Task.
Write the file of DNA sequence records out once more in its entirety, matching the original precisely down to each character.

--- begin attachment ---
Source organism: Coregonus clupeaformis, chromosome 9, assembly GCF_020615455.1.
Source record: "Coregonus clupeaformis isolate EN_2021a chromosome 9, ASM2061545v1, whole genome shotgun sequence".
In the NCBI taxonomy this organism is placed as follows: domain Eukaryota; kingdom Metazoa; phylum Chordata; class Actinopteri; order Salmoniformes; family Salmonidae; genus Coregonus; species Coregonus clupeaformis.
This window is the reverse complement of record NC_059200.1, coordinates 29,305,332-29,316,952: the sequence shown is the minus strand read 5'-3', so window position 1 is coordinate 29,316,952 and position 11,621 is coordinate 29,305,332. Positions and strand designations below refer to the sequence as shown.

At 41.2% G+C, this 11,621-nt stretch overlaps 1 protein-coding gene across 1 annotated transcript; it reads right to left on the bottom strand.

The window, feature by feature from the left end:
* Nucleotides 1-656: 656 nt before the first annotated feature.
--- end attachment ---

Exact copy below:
Source organism: Coregonus clupeaformis, chromosome 9, assembly GCF_020615455.1.
Source record: "Coregonus clupeaformis isolate EN_2021a chromosome 9, ASM2061545v1, whole genome shotgun sequence".
In the NCBI taxonomy this organism is placed as follows: domain Eukaryota; kingdom Metazoa; phylum Chordata; class Actinopteri; order Salmoniformes; family Salmonidae; genus Coregonus; species Coregonus clupeaformis.
This window is the reverse complement of record NC_059200.1, coordinates 29,305,332-29,316,952: the sequence shown is the minus strand read 5'-3', so window position 1 is coordinate 29,316,952 and position 11,621 is coordinate 29,305,332. Positions and strand designations below refer to the sequence as shown.

At 41.2% G+C, this 11,621-nt stretch overlaps 1 protein-coding gene across 1 annotated transcript; it reads right to left on the bottom strand.

The window, feature by feature from the left end:
* Nucleotides 1-656: 656 nt before the first annotated feature.